The lunch was good, but nothing to write home about. It was well organised – we were given the menu on the coach during the coastal drive and gave our lunch order to the coach driver at the rope bridge. Lunch was all ready when we turned up at the pub an hour later. Lunch was a 50 minute stop. You don’t have to have lunch here, but there is no where else in the vicinity that you could have lunch, especially in the middle of winter. You can of course bring your own picnic.
After lunch, our next stop was at the Old Bushmills Distillery in Bushmills, County Antrim, Northern Ireland. Dating back to 1608, it is reportedly the oldest distillery in Ireland. This was only a 30 minute stop, so there was no time for a tour, just a visit to the distillery shop. You could have a sampling experience with 3 whiskies, but we felt that 30 minutes wasn’t really enough to do justice to 3 whiskies, so we didn’t try this.
The distillery is also home to the special “Black Bush” label whisky, which is a limited edition whisky only sold at the distillery itself. It is not sold anywhere else in the world. Here you can also buy a whiskey with your own customised label.
Finally, we were at the main attraction – the Giant’s Causeway. It had taken us all day to finally get there (we started at 9.30 a.m. and now it was 3 p.m.) but it was worth the wait. Made up of over 40,000 basalt columns, all hexagonally shaped Giant’s Causeway was truly a nature’s marvel.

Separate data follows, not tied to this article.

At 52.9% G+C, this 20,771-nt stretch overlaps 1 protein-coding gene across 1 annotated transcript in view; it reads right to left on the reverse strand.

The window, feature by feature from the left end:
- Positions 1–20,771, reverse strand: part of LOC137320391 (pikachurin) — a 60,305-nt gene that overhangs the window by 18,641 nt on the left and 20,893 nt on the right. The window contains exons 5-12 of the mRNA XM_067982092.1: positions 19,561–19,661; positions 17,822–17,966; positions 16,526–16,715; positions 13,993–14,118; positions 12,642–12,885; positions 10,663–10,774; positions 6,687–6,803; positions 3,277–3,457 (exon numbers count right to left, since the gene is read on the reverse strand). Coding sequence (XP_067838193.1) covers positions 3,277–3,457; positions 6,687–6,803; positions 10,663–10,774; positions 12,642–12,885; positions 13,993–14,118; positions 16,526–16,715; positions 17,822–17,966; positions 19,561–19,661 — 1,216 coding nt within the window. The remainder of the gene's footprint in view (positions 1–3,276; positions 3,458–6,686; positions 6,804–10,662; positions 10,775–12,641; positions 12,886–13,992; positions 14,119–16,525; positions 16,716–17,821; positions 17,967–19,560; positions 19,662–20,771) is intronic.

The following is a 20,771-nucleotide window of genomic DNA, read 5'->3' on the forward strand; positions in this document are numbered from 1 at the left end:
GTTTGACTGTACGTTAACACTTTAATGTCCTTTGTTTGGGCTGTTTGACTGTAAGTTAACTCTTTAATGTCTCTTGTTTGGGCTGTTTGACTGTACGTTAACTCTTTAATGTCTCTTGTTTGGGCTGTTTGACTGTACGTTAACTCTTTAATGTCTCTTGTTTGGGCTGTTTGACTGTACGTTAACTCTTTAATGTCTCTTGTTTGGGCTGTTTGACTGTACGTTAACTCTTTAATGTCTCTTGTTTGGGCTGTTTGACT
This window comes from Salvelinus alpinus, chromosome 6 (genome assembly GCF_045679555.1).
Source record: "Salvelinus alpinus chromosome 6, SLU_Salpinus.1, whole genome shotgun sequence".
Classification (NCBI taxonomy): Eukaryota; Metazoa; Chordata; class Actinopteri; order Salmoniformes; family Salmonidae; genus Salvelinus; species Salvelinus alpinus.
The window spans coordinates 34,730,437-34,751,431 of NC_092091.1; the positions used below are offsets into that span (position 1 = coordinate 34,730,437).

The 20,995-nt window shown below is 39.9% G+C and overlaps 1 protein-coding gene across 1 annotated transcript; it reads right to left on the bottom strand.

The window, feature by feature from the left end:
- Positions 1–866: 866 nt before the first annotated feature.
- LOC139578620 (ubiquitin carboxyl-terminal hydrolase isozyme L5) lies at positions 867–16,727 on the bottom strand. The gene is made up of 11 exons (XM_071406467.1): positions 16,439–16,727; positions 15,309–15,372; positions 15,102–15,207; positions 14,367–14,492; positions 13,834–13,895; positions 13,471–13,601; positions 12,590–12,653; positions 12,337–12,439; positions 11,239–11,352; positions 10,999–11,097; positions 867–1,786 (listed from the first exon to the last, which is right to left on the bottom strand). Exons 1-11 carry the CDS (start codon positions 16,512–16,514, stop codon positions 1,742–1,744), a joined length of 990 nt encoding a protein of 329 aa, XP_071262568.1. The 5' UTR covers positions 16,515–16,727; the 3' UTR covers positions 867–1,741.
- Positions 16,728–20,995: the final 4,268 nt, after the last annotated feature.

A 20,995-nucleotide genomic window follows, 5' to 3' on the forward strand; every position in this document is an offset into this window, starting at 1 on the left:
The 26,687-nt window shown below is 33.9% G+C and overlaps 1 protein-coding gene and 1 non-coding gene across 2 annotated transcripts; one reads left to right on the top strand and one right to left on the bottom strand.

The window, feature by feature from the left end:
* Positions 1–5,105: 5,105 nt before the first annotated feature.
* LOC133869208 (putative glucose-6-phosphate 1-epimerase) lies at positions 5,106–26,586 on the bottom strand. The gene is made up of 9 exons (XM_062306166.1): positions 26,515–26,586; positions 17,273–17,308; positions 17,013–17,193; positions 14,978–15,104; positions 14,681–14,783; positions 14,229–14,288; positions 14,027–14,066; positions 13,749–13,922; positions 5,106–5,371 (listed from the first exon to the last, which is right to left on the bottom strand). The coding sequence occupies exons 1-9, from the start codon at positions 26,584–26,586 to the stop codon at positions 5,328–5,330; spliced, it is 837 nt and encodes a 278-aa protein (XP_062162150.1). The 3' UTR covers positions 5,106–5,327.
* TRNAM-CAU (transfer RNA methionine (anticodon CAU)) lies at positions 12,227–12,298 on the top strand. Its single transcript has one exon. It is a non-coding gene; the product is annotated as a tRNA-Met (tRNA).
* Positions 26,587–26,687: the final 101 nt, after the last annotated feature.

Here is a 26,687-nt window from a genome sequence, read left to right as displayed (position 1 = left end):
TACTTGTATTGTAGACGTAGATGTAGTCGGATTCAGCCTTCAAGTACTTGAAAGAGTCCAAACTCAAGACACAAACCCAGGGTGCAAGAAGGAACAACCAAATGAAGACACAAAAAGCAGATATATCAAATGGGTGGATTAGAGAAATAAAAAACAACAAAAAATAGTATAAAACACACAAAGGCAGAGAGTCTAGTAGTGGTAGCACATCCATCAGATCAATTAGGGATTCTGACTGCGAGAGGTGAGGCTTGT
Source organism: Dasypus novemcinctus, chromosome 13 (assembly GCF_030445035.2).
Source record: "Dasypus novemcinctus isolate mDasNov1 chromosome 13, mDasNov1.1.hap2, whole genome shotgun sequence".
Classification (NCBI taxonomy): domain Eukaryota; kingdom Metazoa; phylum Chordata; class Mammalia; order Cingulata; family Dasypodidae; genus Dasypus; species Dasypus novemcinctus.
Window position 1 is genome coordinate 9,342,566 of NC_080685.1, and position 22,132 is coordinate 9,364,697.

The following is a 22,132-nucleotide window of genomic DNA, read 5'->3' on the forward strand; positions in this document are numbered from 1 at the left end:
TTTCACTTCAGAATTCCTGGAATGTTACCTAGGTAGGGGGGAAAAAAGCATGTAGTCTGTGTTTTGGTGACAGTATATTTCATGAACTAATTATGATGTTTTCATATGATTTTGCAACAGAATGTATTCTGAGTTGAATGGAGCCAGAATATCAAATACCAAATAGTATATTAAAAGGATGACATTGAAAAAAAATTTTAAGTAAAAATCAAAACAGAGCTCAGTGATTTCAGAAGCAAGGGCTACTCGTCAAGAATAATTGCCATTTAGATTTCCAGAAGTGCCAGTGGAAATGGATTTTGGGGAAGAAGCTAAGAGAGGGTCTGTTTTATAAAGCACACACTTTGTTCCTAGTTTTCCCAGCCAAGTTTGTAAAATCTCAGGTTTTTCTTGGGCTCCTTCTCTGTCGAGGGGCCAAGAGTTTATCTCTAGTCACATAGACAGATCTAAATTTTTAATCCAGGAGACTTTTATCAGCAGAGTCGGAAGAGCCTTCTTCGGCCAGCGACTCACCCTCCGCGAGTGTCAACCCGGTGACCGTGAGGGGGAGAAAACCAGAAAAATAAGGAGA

The legend is that Fin McCool, the Irish giant built this to cross over to Scotland. It is possible to believe that there was a causeway here at some point, as similar basalt columns can be seen in Northern Scotland around Fingal’s cave. Also, all of the basalt column as so uniform, you can’t help but wonder if there is any truth too the legend.
The main part of the causeway is spread over a relatively small area, but there are many path and walkways to explore. You could easily spend half a day here.